Will new tobacco labelling with gross images decrease consumption?

An excerpt from Buyology: The Truth and Lies About What We Buy:

… the team leader, Dr. Calvert, presented me with the results. I was, to put it mildly, startled. Even Dr. Calvert was taken aback by the findings: warning labels on the sides, fronts, and backs of cigarette packs had no effect on suppressing the smokers’ cravings at all. Zero. In other words, all those gruesome photographs, government regulations, billions of dollars some 123 countries had invested in nonsmoking campaigns, all amounted, at the end of a day, to, well, a big waste of money

“Are you sure?” I kept saying.

“Pretty damn certain,” she replied, adding that the statistical validity was as solid as could be. But this wasn’t half as amazing as what Dr. Calvert discovered once she analyzed the results further. Cigarette warnings—whether they informed smokers they were at risk of contracting emphysema, heart disease, or a host of other chronic conditions—had in fact stimulated an area of the smokers’ brains called the nucleus accumbens, otherwise known as “the craving spot.” This region is a chain-link of specialized neurons that lights up when the body desires something—whether it’s alcohol, drugs, tobacco, sex, or gambling. When stimulated, the nucleus accumbens requires higher and higher doses to get its fix.

In short, the fMRI results showed that cigarette warning labels not only failed to deter smoking, but by activating the nucleus accumbens, it appeared they actually encouraged smokers to light up. We couldn’t help but conclude that those same cigarette warning labels intended to curb smoking, reduce cancer, and save lives had instead become a killer marketing tool for the tobacco industry.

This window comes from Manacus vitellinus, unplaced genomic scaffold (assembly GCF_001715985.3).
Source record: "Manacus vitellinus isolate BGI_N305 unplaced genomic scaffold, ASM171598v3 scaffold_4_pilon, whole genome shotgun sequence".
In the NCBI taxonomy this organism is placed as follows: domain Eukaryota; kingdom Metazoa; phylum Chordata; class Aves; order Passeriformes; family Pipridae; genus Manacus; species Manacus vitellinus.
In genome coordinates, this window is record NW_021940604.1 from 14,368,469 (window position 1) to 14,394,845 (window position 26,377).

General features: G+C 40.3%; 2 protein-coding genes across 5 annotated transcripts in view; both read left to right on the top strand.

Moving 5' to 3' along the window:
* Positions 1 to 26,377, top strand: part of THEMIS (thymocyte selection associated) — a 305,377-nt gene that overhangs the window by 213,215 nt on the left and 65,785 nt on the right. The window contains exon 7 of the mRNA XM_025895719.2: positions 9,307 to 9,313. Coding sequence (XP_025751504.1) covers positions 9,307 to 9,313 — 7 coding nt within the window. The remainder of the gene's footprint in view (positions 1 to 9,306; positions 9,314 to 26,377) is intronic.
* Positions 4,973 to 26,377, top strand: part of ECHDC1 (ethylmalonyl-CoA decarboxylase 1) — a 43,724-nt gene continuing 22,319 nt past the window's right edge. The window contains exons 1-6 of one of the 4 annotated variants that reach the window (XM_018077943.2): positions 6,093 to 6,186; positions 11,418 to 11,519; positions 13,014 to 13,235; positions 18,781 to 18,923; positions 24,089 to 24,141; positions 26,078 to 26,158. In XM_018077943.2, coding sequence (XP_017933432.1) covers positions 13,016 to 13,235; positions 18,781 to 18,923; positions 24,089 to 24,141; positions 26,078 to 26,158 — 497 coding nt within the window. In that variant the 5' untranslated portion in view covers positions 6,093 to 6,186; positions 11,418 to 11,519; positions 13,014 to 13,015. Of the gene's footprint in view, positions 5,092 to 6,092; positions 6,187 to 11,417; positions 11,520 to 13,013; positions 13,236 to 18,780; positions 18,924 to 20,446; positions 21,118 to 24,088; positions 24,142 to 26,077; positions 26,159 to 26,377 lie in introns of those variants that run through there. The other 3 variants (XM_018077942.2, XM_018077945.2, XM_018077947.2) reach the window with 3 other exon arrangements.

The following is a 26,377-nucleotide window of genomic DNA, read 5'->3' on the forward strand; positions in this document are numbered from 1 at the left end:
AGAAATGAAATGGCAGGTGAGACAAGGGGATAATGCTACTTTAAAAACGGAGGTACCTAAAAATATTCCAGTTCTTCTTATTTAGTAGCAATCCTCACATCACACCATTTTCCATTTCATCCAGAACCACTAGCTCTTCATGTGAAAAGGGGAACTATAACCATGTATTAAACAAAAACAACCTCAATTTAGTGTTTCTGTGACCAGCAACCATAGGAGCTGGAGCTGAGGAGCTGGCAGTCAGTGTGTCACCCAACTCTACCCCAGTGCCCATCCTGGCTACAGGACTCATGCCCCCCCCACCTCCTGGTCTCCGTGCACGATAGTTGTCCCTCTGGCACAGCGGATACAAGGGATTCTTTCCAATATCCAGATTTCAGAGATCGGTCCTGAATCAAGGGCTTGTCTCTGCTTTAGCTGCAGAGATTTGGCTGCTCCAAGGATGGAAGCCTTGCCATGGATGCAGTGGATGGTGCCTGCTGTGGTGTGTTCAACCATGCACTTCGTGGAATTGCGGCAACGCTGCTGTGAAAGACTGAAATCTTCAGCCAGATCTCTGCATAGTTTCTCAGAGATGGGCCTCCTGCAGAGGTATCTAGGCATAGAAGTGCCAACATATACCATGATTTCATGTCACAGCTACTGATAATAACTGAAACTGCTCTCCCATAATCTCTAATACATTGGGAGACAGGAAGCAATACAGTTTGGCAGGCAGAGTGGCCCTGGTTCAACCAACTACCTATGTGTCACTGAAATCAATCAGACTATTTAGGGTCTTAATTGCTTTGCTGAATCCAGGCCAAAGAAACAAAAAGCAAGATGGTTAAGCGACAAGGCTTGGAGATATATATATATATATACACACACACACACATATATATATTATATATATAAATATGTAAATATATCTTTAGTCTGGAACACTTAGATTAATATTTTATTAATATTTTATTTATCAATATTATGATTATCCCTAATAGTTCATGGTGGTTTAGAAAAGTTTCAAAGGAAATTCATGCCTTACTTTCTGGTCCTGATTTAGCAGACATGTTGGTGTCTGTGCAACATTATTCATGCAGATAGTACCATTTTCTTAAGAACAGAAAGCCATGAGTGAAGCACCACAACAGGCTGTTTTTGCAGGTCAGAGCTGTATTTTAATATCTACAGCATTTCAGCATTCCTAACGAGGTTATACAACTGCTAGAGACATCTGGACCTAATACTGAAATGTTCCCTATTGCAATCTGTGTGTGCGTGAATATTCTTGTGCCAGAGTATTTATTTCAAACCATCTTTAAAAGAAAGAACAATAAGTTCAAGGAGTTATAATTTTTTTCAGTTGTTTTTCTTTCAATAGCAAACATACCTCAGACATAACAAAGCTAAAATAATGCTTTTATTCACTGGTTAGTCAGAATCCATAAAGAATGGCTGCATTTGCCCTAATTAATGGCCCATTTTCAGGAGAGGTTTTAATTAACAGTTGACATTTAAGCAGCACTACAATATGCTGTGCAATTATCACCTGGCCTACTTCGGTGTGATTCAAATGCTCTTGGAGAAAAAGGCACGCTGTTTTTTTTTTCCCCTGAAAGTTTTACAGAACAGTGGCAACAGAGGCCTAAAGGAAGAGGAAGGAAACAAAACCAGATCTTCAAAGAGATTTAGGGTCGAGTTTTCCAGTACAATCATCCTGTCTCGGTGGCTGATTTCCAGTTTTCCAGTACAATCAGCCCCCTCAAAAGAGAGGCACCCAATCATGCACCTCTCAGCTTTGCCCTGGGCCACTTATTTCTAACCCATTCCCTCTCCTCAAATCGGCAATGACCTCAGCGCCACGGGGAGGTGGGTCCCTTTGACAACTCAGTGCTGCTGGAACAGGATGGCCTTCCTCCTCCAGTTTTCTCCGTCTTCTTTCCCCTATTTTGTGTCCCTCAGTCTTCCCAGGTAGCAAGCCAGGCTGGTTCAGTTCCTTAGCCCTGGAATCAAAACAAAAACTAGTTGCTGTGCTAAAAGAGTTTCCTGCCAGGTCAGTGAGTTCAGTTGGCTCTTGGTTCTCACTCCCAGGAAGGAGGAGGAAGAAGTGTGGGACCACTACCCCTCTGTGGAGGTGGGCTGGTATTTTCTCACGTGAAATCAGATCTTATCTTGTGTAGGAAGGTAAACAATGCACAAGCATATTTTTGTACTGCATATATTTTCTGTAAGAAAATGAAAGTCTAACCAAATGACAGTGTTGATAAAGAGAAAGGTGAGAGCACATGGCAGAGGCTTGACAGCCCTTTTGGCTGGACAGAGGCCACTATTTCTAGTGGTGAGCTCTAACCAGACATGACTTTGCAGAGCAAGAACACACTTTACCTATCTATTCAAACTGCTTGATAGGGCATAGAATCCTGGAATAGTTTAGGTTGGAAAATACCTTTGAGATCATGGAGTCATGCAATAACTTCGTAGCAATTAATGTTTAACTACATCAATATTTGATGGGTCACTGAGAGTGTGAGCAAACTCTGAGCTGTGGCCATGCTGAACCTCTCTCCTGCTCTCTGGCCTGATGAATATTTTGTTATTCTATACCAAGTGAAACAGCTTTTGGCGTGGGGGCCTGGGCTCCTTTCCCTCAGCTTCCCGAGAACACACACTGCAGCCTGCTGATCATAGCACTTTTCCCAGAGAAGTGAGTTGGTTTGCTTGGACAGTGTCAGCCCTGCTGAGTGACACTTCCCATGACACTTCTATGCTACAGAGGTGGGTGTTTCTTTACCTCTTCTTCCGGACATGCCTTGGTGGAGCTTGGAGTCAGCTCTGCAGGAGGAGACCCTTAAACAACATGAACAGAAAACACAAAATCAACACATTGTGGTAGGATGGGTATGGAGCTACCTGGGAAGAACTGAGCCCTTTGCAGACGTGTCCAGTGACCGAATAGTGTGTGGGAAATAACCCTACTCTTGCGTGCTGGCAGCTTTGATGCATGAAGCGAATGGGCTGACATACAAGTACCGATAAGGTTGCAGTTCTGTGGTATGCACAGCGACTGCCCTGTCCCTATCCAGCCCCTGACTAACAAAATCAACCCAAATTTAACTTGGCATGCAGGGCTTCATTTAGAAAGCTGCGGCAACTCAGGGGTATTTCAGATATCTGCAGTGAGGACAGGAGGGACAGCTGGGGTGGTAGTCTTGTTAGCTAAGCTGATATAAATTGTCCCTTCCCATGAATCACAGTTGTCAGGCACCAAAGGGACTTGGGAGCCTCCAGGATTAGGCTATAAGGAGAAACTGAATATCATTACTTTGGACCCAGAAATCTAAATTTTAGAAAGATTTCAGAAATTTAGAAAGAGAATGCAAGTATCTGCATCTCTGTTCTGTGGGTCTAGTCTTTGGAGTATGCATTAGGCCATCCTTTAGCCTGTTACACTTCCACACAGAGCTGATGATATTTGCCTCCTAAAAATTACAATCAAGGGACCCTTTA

Most of the smokers checked off yes when they were asked if warning labels worked—maybe because they thought it was the right answer, or what the researchers wanted to hear, or maybe because they felt guilty about what they knew smoking was doing to their health. But as Dr. Calvert concluded later, it wasn’t that our volunteers felt ashamed about what smoking was doing to their bodies; they felt guilty that the labels stimulated their brains’ craving areas. It was just that their conscious minds couldn’t tell the difference. Marlene hadn’t been lying when she filled out her questionnaire. But her brain—the ultimate no- bullshit zone—had adamantly contradicted her. Just as our brains do to each one of us every single day.

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